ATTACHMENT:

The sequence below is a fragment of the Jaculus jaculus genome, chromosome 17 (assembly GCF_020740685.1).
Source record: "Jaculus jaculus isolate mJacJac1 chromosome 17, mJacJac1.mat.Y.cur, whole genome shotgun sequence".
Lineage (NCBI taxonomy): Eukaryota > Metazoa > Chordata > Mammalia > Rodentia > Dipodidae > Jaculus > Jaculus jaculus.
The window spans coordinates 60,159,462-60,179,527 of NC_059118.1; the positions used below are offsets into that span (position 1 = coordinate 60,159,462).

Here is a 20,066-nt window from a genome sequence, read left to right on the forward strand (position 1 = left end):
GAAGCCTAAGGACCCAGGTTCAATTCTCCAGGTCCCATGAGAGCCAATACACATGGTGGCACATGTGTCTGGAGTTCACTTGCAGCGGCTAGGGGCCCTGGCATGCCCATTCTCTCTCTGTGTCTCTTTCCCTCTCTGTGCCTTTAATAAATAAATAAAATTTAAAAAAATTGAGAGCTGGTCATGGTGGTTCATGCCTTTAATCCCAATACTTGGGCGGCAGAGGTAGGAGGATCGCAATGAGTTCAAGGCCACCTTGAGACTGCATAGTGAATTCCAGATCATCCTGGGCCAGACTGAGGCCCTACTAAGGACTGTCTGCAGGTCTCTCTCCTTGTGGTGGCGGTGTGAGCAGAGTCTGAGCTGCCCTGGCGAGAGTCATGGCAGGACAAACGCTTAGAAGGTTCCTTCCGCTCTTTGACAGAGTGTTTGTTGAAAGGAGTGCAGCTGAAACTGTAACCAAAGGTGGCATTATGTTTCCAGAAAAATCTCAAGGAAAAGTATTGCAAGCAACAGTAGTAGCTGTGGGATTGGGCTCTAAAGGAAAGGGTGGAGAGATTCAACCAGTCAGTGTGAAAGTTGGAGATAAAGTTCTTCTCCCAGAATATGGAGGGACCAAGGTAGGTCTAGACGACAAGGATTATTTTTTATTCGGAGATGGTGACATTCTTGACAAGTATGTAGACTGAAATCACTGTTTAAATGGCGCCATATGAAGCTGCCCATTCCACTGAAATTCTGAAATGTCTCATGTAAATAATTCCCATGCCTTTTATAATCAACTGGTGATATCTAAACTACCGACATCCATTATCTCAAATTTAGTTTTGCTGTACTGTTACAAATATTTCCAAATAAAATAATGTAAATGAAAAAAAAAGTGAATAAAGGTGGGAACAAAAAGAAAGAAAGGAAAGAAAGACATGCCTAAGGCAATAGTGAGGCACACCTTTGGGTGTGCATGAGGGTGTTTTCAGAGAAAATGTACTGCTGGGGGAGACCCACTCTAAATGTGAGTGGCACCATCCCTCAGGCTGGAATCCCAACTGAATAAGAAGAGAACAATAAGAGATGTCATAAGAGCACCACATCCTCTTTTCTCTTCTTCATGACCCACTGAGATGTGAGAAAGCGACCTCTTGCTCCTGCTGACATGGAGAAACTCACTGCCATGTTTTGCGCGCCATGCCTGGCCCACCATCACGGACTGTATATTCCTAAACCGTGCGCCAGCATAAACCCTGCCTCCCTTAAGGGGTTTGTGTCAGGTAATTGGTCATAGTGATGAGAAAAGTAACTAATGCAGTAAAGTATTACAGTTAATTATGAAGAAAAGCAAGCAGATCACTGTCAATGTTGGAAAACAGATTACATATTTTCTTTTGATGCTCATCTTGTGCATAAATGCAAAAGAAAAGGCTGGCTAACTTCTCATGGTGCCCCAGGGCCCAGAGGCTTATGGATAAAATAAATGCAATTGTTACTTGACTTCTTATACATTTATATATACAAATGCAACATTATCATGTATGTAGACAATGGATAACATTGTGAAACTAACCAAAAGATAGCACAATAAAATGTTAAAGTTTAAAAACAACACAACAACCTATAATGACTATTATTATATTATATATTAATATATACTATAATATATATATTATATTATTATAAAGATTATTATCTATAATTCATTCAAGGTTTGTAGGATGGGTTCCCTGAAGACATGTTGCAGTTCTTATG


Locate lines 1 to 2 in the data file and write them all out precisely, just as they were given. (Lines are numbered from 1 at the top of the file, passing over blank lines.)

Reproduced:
The sequence below is a fragment of the Jaculus jaculus genome, chromosome 17 (assembly GCF_020740685.1).
Source record: "Jaculus jaculus isolate mJacJac1 chromosome 17, mJacJac1.mat.Y.cur, whole genome shotgun sequence".